Following ACLU Action, Virginia Senate Committee Kills Bill Requiring Schools to Notify Parents When Students Refuse to Recite Pledge

Affiliate: ACLU of Virginia
February 17, 2005 12:00 am

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RICHMOND, VA–On a 7-7 vote, the Virginia Senate Education and Health Committee today blocked a bill intended to require schools to notify parents when their children refused to recite or stand for the Pledge of Allegiance. The vote followed a warning by the American Civil Liberties Union of Virginia that it was prepared to mount a legal challenge if the bill passed.

“There is little doubt that the purpose of this bill was to punish students who exercise their free speech right not to recite the Pledge of Allegiance,” said ACLU of Virginia Executive Director Kent Willis. “Schools are certainly free to open their day with the Pledge of Allegiance. But lawmakers should remember that the right not speak against your own beliefs is one of those constitutional rights we pledge to protect.”

The bill, HB 1912, passed the House of Delegates on a 93-4 vote. Had it passed the Senate, HB 1912 would have required the State Board of Education to issue guidelines to schools on notifying parents when their children decline to recite or stand for the Pledge of Allegiance. Although the bill did not compel the Board of Education to mandate parental notification, the bill’s patron, Delegate Mark L. Cole, had made it clear that his reason for introducing the bill was to require schools to inform parents when their children refuse to participate in recitations of the Pledge.

Cole’s bill came in the wake of a controversy that developed in Spotsylvania County last fall after a student was threatened with punishment for refusing to stand for or recite the Pledge. That student, with help from the ACLU, cited a recent Virginia law explicitly giving him the right to refuse to participate in recitations of the Pledge.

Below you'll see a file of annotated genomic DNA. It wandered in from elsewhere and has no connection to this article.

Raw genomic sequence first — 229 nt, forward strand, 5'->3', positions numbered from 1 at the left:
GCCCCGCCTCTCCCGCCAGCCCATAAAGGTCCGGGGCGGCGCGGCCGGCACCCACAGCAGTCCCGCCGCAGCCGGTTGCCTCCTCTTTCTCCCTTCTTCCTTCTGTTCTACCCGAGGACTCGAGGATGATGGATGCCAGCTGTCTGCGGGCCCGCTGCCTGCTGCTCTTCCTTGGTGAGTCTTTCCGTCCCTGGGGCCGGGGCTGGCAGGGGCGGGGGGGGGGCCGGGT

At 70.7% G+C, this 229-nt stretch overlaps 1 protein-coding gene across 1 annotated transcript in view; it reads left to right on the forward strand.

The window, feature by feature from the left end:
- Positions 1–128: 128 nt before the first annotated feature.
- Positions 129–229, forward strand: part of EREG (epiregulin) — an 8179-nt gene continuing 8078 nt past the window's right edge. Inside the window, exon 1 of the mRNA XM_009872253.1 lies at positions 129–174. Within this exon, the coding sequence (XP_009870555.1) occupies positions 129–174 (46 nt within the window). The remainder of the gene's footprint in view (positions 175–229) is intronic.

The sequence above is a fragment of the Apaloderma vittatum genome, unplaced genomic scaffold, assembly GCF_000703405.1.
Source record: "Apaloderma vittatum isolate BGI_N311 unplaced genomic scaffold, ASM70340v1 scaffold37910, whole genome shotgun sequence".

In its memo to the Senate Education and Health Committee, the ACLU noted that the Third Circuit Court of Appeals last year struck down a Pennsylvania parental notification law, finding that it was intended to “chill speech by providing a disincentive to opting out” of Pledge recitations.

A copy of the ACLU’s memo follows:

TO: Senate Committee on Education and Health
FROM: Kent Willis, Executive Director, and Aimee Perron, Legislative Director
DATE: February 16, 2005

RE: HB 1912– Pledge of Allegiance Guidelines Concerning Notification of Parents When Their Children Refuse to Participate (Cole)

HB 1912 requires the State Board of Education to issue guidelines for public schools regarding notification of parents when their children decline to recite or stand for the Pledge of Allegiance. Although HB 1912 does not require the Board of Education to mandate parental notification, the bill’s patron has made it clear in public statements that his reason for introducing the bill is to compel schools to inform parents when their children refuse to participate in recitations of the Pledge.

HB 1912 Could Result in Violations of Students’ Free Speech Rights

Schools that notify parents whose children refuse to recite or stand for Pledge will be violating the free speech rights of these students by treating them differently on account of the views they hold.

Federal Appeals Court Struck Down Pennsylvania Pledge Notification Law in 2004

In 2002, Pennsylvania legislators passed a law that required schools to notify parents when their children refused to recite the Pledge. Last August in Circle Schools v. Pappert, the Third Circuit Court of Appeals upheld a lower court ruling striking down the Pennsylvania law as unconstitutional on it face. The Court found that the law, despite statements to the contrary from legislators, was intended to “chill speech by providing a disincentive to opting out” of Pledge recitations.

The ACLU of Virginia sees no difference between the Pennsylvania law and the implementation of guidelines or policies in Virginia that result in parental notification.

ACLU is Prepared to Challenge Guidelines That Mandate or Allow Parental Notification

If HB 1912 becomes law and the Board of Education compels schools to notify parents when their children refuse to participate in recitations of the Pledge, the ACLU of Virginia is prepared to represent in court students who are chilled from exercising their First Amendment rights as a result of the policy. If the Board of Education permits schools to notify parents, the ACLU of Virginia will offer legal representation to students attending schools that adopt those policies.

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